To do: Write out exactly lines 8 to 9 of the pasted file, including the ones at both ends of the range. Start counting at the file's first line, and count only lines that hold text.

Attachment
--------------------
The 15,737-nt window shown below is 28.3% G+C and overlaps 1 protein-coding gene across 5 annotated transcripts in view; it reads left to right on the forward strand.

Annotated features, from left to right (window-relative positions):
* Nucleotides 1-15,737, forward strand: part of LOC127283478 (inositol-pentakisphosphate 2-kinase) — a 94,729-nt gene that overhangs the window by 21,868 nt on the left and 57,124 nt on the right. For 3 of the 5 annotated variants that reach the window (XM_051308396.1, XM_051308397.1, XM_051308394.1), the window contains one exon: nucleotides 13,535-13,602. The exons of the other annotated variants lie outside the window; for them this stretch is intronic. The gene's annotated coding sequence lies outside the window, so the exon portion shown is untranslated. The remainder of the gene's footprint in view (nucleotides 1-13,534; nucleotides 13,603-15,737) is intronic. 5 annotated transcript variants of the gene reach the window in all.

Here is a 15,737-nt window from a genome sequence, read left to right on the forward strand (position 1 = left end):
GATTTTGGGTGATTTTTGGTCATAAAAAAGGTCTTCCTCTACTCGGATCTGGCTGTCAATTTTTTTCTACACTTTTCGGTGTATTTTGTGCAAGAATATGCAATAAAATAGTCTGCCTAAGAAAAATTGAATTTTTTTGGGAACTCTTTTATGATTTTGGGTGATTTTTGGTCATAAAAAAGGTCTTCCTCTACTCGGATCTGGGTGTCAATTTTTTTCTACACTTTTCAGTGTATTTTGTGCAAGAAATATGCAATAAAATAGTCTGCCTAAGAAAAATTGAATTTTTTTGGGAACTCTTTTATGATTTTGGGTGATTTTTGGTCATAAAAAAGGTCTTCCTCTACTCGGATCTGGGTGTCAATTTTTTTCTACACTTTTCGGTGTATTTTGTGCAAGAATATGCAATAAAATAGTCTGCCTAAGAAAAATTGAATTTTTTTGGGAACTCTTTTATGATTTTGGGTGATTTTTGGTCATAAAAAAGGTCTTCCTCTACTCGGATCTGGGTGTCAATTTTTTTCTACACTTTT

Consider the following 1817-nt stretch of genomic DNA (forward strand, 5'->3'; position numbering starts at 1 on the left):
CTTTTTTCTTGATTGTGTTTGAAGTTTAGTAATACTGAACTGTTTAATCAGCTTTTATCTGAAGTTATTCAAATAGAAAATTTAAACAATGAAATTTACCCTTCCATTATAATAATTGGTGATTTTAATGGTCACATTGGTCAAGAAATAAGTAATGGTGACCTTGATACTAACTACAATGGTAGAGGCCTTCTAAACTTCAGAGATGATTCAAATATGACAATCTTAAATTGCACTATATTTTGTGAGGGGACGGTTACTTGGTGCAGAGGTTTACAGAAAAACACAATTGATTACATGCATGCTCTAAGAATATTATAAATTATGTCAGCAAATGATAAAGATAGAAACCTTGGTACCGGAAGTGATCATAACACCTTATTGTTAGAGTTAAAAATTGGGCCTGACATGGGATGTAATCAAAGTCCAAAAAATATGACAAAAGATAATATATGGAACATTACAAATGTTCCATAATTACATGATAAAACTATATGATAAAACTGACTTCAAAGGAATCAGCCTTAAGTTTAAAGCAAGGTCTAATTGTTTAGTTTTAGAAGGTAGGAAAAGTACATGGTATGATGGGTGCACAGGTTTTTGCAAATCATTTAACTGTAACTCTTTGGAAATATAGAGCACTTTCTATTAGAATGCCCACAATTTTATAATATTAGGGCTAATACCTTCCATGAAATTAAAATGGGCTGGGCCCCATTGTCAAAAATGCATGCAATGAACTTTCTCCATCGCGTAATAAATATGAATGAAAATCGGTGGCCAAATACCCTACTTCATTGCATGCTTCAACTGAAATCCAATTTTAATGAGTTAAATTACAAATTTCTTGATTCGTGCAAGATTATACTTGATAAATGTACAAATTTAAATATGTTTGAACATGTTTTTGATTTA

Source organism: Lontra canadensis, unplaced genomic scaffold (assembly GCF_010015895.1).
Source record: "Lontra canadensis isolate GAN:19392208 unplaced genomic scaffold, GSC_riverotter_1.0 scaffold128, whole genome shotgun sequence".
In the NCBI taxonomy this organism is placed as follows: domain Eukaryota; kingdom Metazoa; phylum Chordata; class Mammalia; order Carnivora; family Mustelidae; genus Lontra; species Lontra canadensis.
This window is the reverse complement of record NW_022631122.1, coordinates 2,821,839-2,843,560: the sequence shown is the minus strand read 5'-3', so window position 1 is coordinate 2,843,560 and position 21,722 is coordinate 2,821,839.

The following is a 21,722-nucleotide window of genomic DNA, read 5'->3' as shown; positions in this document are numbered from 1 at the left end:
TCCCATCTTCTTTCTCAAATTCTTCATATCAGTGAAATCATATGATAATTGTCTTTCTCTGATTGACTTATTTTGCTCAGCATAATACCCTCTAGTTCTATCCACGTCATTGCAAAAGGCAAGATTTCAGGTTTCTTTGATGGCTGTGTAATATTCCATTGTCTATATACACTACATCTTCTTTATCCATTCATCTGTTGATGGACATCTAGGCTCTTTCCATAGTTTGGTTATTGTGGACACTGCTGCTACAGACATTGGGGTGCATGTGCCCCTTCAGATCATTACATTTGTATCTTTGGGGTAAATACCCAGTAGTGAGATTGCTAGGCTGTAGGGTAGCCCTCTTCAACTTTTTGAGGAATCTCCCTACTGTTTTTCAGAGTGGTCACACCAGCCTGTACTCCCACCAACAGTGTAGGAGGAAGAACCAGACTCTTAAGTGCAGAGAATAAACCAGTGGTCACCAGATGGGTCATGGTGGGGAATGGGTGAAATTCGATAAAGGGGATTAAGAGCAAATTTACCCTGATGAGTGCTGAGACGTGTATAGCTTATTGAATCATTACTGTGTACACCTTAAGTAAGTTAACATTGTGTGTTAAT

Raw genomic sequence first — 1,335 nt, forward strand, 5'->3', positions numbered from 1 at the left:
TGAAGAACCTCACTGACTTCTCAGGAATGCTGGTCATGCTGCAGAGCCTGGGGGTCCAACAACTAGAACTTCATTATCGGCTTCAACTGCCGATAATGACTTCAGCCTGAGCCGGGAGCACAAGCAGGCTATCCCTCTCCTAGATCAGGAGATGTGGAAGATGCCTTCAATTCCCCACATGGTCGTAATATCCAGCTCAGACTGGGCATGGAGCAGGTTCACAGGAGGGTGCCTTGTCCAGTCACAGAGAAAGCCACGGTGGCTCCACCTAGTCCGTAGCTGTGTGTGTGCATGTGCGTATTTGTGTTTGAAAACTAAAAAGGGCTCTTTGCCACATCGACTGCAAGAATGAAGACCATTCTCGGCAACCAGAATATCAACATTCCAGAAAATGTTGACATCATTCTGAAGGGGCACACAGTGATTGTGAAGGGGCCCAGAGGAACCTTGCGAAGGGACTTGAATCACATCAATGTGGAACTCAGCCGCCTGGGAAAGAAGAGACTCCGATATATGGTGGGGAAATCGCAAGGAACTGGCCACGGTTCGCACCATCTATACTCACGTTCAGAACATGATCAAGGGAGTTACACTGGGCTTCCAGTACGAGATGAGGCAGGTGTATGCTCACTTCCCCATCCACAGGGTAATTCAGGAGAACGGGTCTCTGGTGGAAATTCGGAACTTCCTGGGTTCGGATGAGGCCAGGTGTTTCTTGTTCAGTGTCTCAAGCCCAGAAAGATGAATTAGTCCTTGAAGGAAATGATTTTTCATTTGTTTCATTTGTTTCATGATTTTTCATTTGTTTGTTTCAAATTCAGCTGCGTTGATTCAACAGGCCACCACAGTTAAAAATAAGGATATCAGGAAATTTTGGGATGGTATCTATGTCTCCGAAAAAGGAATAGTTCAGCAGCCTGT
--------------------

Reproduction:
Source organism: Lontra canadensis, unplaced genomic scaffold (assembly GCF_010015895.1).
Source record: "Lontra canadensis isolate GAN:19392208 unplaced genomic scaffold, GSC_riverotter_1.0 scaffold128, whole genome shotgun sequence".